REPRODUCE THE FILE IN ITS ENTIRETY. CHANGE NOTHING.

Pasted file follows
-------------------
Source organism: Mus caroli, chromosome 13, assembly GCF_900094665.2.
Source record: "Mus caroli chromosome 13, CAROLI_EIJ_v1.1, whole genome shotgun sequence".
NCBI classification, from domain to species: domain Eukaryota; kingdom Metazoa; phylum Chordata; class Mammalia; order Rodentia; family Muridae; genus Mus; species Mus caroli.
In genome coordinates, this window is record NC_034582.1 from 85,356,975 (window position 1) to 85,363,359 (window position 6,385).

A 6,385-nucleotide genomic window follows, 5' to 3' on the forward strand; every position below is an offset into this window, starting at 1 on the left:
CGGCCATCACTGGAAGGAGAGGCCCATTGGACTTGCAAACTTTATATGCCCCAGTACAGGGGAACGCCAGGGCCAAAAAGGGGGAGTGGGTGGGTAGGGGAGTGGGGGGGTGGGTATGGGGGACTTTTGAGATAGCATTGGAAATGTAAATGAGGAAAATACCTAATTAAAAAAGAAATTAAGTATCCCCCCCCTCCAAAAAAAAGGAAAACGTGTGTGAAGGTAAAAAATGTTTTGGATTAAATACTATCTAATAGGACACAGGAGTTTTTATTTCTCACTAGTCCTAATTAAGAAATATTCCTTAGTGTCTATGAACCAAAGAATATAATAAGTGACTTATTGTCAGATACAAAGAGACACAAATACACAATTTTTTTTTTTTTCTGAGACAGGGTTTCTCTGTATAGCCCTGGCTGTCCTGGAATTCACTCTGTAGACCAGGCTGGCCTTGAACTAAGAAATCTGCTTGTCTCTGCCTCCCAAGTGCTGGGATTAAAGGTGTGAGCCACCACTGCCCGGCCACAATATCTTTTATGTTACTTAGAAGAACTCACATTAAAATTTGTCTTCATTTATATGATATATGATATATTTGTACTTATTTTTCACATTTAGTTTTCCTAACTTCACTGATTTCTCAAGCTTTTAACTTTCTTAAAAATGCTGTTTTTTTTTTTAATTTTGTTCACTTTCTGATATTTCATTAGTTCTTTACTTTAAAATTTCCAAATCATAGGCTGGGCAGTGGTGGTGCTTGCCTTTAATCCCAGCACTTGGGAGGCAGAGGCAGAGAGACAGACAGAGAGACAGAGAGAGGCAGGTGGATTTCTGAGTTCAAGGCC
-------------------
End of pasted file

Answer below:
Source organism: Mus caroli, chromosome 13, assembly GCF_900094665.2.
Source record: "Mus caroli chromosome 13, CAROLI_EIJ_v1.1, whole genome shotgun sequence".
NCBI classification, from domain to species: domain Eukaryota; kingdom Metazoa; phylum Chordata; class Mammalia; order Rodentia; family Muridae; genus Mus; species Mus caroli.
In genome coordinates, this window is record NC_034582.1 from 85,356,975 (window position 1) to 85,363,359 (window position 6,385).

A 6,385-nucleotide genomic window follows, 5' to 3' on the forward strand; every position below is an offset into this window, starting at 1 on the left:
CGGCCATCACTGGAAGGAGAGGCCCATTGGACTTGCAAACTTTATATGCCCCAGTACAGGGGAACGCCAGGGCCAAAAAGGGGGAGTGGGTGGGTAGGGGAGTGGGGGGGTGGGTATGGGGGACTTTTGAGATAGCATTGGAAATGTAAATGAGGAAAATACCTAATTAAAAAAGAAATTAAGTATCCCCCCCCTCCAAAAAAAAGGAAAACGTGTGTGAAGGTAAAAAATGTTTTGGATTAAATACTATCTAATAGGACACAGGAGTTTTTATTTCTCACTAGTCCTAATTAAGAAATATTCCTTAGTGTCTATGAACCAAAGAATATAATAAGTGACTTATTGTCAGATACAAAGAGACACAAATACACAATTTTTTTTTTTTTCTGAGACAGGGTTTCTCTGTATAGCCCTGGCTGTCCTGGAATTCACTCTGTAGACCAGGCTGGCCTTGAACTAAGAAATCTGCTTGTCTCTGCCTCCCAAGTGCTGGGATTAAAGGTGTGAGCCACCACTGCCCGGCCACAATATCTTTTATGTTACTTAGAAGAACTCACATTAAAATTTGTCTTCATTTATATGATATATGATATATTTGTACTTATTTTTCACATTTAGTTTTCCTAACTTCACTGATTTCTCAAGCTTTTAACTTTCTTAAAAATGCTGTTTTTTTTTTTAATTTTGTTCACTTTCTGATATTTCATTAGTTCTTTACTTTAAAATTTCCAAATCATAGGCTGGGCAGTGGTGGTGCTTGCCTTTAATCCCAGCACTTGGGAGGCAGAGGCAGAGAGACAGACAGAGAGACAGAGAGAGGCAGGTGGATTTCTGAGTTCAAGGCC